Teesside University, however, is taking this challenge in its stride. Cheryl McMahon, School Apprenticeship Manager at Teesside University, reinforces the university’s commitment to diversity, “Attracting a diverse mix of students is fundamental to Teesside University’s missions and values. We believe that this strengthens our student experience and improves social and economic impact.”

Of course, to be accepted onto a STEM-related degree, students must have the appropriate qualifications from school and college. The onus must be on showing younger students that taking STEM subjects is a viable career option – a sentiment recognised by Teesside University.

As Cheryl McMahon explains, “Teesside University are proud to be involved in a range of local and national programmes that promote STEM to diverse students. Locally, STEMulate-12 is a programme aimed at engaging 16-17 year olds, offering them information, advice and guidance for STEM careers. In the last 3 years alone, over 1,000 students have benefitted from this programme. On a national level, we have hosted the Institution of Engineering Technologies Faraday challenge day, aimed at engaging 12-13-year olds; a national competition which also engaged a number of local students.”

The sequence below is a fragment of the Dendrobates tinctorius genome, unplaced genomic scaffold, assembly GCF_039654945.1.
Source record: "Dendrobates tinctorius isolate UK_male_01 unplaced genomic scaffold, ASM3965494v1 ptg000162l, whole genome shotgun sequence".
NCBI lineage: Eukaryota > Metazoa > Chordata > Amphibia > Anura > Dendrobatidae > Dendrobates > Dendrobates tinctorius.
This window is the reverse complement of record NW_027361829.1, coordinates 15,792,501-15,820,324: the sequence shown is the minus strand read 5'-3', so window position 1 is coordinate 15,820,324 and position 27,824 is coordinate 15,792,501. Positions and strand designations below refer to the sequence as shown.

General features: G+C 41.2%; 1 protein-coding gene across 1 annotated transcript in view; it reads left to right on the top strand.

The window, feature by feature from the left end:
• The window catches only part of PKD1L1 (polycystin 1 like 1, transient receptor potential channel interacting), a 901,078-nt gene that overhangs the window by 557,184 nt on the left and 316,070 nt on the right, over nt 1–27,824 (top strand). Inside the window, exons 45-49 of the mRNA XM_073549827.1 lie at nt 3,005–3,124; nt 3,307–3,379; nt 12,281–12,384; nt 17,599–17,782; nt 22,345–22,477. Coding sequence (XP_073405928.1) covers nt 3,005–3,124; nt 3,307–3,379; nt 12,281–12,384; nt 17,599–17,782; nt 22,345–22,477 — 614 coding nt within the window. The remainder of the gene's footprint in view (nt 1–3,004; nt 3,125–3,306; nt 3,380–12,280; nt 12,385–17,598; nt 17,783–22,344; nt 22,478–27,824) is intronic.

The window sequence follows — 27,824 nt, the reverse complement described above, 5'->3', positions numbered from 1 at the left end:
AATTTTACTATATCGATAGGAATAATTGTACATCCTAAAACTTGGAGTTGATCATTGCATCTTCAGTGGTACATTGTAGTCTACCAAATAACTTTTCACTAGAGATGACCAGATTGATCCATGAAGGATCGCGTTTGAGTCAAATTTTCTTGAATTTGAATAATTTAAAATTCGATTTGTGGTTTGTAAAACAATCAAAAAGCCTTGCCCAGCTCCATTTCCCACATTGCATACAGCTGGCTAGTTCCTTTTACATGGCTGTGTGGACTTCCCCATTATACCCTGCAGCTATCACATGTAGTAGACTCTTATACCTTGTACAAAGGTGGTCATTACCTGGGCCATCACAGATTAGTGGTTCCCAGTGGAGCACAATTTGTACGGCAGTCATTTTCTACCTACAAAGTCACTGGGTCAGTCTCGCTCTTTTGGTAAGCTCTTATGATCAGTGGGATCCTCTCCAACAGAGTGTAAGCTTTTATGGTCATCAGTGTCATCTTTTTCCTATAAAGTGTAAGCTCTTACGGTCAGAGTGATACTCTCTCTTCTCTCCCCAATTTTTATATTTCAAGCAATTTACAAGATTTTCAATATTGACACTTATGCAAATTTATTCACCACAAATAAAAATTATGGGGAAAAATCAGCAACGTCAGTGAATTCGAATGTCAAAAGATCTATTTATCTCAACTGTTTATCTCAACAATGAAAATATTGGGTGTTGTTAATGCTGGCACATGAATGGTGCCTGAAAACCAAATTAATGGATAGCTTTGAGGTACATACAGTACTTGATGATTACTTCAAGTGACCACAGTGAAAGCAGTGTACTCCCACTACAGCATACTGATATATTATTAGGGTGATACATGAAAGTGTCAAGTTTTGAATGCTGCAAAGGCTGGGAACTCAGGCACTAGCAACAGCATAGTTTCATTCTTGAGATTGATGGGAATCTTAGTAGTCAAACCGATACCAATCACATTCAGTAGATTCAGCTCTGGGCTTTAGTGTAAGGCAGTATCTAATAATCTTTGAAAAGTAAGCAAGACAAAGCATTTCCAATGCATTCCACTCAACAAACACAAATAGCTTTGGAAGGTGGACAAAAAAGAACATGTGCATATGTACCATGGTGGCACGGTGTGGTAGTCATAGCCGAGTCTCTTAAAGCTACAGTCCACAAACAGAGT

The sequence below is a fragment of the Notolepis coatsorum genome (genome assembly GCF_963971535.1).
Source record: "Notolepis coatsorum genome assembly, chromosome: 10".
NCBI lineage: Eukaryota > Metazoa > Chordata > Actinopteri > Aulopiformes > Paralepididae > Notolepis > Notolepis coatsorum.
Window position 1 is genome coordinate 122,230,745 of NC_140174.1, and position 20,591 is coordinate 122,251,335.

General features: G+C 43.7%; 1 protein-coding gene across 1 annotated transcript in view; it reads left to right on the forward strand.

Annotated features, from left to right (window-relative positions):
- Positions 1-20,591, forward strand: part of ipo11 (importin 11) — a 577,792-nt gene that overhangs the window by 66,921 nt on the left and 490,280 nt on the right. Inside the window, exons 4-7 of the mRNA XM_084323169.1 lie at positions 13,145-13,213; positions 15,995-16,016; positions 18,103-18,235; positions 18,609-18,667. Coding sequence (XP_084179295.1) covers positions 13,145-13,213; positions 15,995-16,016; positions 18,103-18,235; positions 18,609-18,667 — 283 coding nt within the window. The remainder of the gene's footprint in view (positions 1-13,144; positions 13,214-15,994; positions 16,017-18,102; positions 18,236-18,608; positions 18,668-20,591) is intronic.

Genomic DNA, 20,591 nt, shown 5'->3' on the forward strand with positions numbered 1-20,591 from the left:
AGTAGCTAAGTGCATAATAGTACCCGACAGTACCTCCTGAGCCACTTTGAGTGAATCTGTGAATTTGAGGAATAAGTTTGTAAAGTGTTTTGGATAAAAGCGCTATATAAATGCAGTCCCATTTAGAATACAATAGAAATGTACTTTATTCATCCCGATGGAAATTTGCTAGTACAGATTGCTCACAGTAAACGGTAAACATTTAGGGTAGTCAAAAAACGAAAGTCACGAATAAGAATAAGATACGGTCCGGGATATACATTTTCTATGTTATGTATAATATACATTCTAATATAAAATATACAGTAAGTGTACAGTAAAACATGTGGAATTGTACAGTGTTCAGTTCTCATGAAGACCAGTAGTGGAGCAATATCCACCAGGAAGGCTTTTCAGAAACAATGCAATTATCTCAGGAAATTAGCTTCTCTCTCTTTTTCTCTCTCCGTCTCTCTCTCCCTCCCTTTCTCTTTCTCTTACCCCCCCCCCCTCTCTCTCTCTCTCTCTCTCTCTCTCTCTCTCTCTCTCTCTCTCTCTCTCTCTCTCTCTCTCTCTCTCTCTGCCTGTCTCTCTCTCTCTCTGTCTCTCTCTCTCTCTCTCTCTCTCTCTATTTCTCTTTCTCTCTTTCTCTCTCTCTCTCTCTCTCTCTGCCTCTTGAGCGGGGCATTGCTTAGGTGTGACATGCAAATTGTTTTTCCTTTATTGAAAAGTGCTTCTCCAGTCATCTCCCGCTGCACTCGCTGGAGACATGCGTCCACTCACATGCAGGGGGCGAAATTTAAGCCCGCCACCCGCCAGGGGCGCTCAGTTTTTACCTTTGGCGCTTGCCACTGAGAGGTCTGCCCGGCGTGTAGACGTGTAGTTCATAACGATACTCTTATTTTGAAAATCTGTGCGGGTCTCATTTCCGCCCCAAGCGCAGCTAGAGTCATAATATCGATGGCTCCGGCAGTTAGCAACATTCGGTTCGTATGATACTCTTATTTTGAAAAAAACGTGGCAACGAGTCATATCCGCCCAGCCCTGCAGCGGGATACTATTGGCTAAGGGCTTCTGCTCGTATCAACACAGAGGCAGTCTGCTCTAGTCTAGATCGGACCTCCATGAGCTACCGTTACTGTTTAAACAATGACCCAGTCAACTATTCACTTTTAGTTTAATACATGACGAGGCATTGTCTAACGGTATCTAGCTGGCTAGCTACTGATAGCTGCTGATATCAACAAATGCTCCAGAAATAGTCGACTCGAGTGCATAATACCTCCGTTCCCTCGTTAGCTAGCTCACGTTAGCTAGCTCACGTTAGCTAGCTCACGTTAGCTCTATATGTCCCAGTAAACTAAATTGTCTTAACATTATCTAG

In terms of education, Teesside University are setting the standard for encouraging diversity in STEM. Their efforts have certainly caught our attention and we support them whole heartedly on this endeavour.

But the industry must follow suit

For diversity to flourish, STEM companies need to follow through on the groundwork laid by educational institutions such as Teesside University. Collaboration is key, as is providing visible employment opportunities.

Sue Bryant, Diversity Ambassador at Cleveland Bridge Group, highlights our own work to encourage diversity as early as possible, “Here at Cleveland Bridge we work closely with schools and colleges in the local area, supporting career events & STEM initiatives. We assist students with STEM projects and invite them to witness engineering in a ‘real-time’ environment for work experience.”